I recently attended an insightful and interesting training session given by the funny and relatable Speech and Language Therapist and Bilingual expert, Sunita Shah. To sum up the training session...it blew my mind! I learned a ton of practical information and I know I'm not alone when I admit that I left the training session excited to have a wealth of new information while at the same time feeling a sense of dread that I am going to have to make quite a few adjustments to the way I assess and manage the bilingual children on my caseload! Below are five (of many many many!) facts that I learned from the training session.
1. I am a Bilingual!
One of the first things I learned in the training was that I am actually bilingual. In my head, a bilingual person has always been someone who can speak fluently in two languages. I come from a Gujarati background and can understand Gujarati really well however when it comes to speaking it...let's just say it's a great way to give my family members a good laugh . However, various definitions of bilingualism state that if you have any degree of proficiency in another language, you are considered bilingual.
So there you have it! My name is Trisha and I am a Bilingual! Woop woop!
2. Children will learn conversational language much sooner than they will learn academic language
The iceberg model shown above shows two very different sets of language skills.
Basic Interpersonal Communicative Skills involves the context embedded everyday language that occurs between conversational partners. Children will use these language skills in meaningful social situations such as the playground, the lunch room, while playing sports, or talking on the telephone. These skills are typically acquired within two years of learning the language.
Cognitive/Academic Language Proficiency refers to the context-reduced language of academic learning, including listening, speaking, reading and writing about subject area content. This is the language that is essential for student to have in order to succeed in school. It takes five to seven years for children to develop these language skills.
This information really opened up my eyes! While children may develop a conversational English that is adequate for everyday communication, they will still struggle in areas such as reading, writing, science, and other subject areas where there is little context to support the language being heard or read. As an SLP it is so important to take this knowledge into consideration when assessing these children!
3. Never ever use standardised scores with children who are bilingual
One of the big take home messages from the training course was that using standardised scores from standardised tests with children who are bilingual is a big BIG no NO!
Why? Well, because standardised tests have been standardised again a monolingual population of children. We all know this and have even been warned to take this into consideration when writing our reports and making decisions based off of the standardised scores that we get from our assessments. But for the first time, I truly understand why:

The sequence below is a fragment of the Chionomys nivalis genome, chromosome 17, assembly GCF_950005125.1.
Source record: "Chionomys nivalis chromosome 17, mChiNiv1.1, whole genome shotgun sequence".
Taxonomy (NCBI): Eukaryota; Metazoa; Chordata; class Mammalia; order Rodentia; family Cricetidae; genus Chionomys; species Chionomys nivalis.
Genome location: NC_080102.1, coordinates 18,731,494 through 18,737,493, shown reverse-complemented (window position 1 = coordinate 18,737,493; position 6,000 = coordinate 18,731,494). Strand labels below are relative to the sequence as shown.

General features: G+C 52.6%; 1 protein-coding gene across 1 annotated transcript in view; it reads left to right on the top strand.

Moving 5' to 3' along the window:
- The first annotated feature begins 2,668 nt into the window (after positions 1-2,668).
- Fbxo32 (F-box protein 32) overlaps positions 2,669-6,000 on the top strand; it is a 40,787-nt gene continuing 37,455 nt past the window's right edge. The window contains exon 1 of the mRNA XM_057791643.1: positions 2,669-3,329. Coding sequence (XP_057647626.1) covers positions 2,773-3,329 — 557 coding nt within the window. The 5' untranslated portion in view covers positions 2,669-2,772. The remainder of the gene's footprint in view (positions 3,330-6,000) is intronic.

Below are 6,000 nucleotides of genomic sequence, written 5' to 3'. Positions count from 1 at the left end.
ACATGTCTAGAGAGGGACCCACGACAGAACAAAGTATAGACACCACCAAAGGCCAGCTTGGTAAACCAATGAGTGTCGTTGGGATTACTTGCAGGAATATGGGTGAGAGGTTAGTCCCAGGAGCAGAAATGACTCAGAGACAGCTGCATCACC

- Norms have been developed using monolingual English speakers
- We do not always know the developmental states of a child's home langauge
- The child may not be familiar with the testing situation
- You may not be testing the same thing if you translate an assessment
- There may be differences in culture
- The child may know the word in their home language but not the other
- The child may not have been exposed to the testing vocabulary
- The child may not understand the instruction
4. Assessment of Bilinguals does not have to be stressful
So if you can't use standardised scores with bilingual children, what do we do?
It was stressed throughout the training and really proven through the various case studies that we completed, that getting a complete case history of a child is so important when making clinical decisions. Knowing about additional languages, how long they have been learning these languages and whether the child is displaying difficulties with language at home are going to be really important when making clinical decisions.
Gain information about all languages by involving an interpreter to help you assess the home language. Whenever possible, use a non-biased interpreter over a family member of the child.
Use dynamic assessment to find out about the child's current level of functioning while also learning about the best way to facilitate further learning.
5. The language system of a bilingual progresses in a predictable manner
Another valuable piece of the puzzle that is bilingualism, was the fact that the language system of a bilingual child will progress through three predictable stages.
Stage 1: The child has one system composed of words from both languages.
Stage 2 (aka Interference): The child has separated vocabulary into two separate systems (one for each language) but is still using the sentence structure of the dominant language. At this stage, you may observe a child say something like 'He book not reading' which is not the correct word order in English but is the correct word order in their home language.
Stage 3: The child now has two separate language systems for vocabulary and for sentence structure.
When we are assessing children at school we often see children using incorrect sentence structure and it's really important to check whether this is interference (a typical stage of development) or part of a larger language disorder.
Stay tuned for Talking Tip Tuesday tomorrow!
I hope that the above information might inspire other SLPs/SLTs to look into best practices for working with the bilingual children on their caseload! Stay tuned for my Talking Tip Tuesday where I will be continuing on the Bilingual train of thought and sharing THE most important thing that Sunita stressed throughout the training session.